EXCLUSIVE ON 6: Man Who Found 2-Week-Old Left In Car Speaks To WJBF
Photo of Lance Bell, who found a 2-week-old baby in an SUV in the parking lot of Augusta's Virginia College Thursday morning
An SUV that was parked Thursday morning at Virginia College is now empty, but hours earlier it was filled with the crying of a 2-week-old baby. The crying was so loud it triggered a response from a man who was walking nearby.
"I walked around the SUV, I noticed the windows were cracked and I heard it coming from the SUV. So, I wrote the tag down and went into Virginia College and told the security guard that I heard the baby crying and she took it from there," said Lance Bell, who found the baby.
It turns out, the baby, whose name is Christopher Howard, was in the back of the vehicle in a carrier and covered by a blanket.
The mother, 20-year-old Alicia Manigault, has now been charged with Cruelty to Children 2nd Degree.
As the temperatures continue to rise, so are concerns about drivers leaving infants and children in hot cars, and that concern has sparked Georgia Governor Nathan Deal to start a statewide campaign called "Look Again". That campaign has also ignited a fire of warnings from doctors about the dangers of leaving children for even a few minutes.
"They have a smaller mass for the amount of surface area, so they can get up to the temperature of the inside of a car a lot faster than maybe an adult can. They don't have the skin area that we have to be able to release that heat, or the ability to get out and move around and fan themselves," said Dr. Mark Newton, who is Chief of Emergency Medicine at Doctors Hospital.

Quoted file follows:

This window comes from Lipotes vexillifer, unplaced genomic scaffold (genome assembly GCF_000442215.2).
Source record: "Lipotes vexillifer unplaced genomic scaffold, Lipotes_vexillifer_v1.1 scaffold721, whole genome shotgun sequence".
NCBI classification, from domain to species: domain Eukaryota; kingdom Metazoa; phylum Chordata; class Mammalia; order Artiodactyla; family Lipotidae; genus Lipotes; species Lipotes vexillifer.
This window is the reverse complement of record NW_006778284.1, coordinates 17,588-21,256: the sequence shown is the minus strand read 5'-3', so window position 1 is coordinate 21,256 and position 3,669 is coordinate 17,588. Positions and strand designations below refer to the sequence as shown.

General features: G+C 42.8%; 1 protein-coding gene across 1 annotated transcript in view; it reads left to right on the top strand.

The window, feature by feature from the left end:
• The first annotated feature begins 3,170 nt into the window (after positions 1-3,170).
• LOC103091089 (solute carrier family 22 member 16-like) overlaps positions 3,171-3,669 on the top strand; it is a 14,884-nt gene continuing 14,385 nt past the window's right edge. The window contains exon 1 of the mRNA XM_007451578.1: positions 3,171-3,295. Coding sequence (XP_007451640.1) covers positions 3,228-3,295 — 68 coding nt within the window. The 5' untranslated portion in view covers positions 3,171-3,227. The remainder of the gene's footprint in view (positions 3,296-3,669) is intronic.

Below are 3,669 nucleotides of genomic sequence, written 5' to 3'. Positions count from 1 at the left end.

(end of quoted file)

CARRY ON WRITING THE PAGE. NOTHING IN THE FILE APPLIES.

According to the Richmond County Sheriff's Office, leaving a child in the car alone cannot only increase the possibility of physical problems, it also increases the chances of legal problems, too.
"In a situation like that, she's probably going to be charged with a misdemeanor Depravation of a Minor. That holds a certain monetary fee, or fine, that's set forth by the judge, state court, as well as probation. It could go up to a jail term, but that's up to the judge," said Sergeant Shane McDaniel, of the Richmond County Sheriff's Office.
Depending on the child's condition, it could also lead to more serious charges, like Murder.
"I don't like working out in the heat and I'm in my forties, so I know it was not good for a two-week-old baby," Bell said..
Through this new campaign across Georgia, sheriff's departments are encouraging people to look and look again to save a life.
Law enforcement is also encouraging more people to be on the lookout for children left in cars and to call deputies immediately. These precautions also apply to pets left in hot vehicles.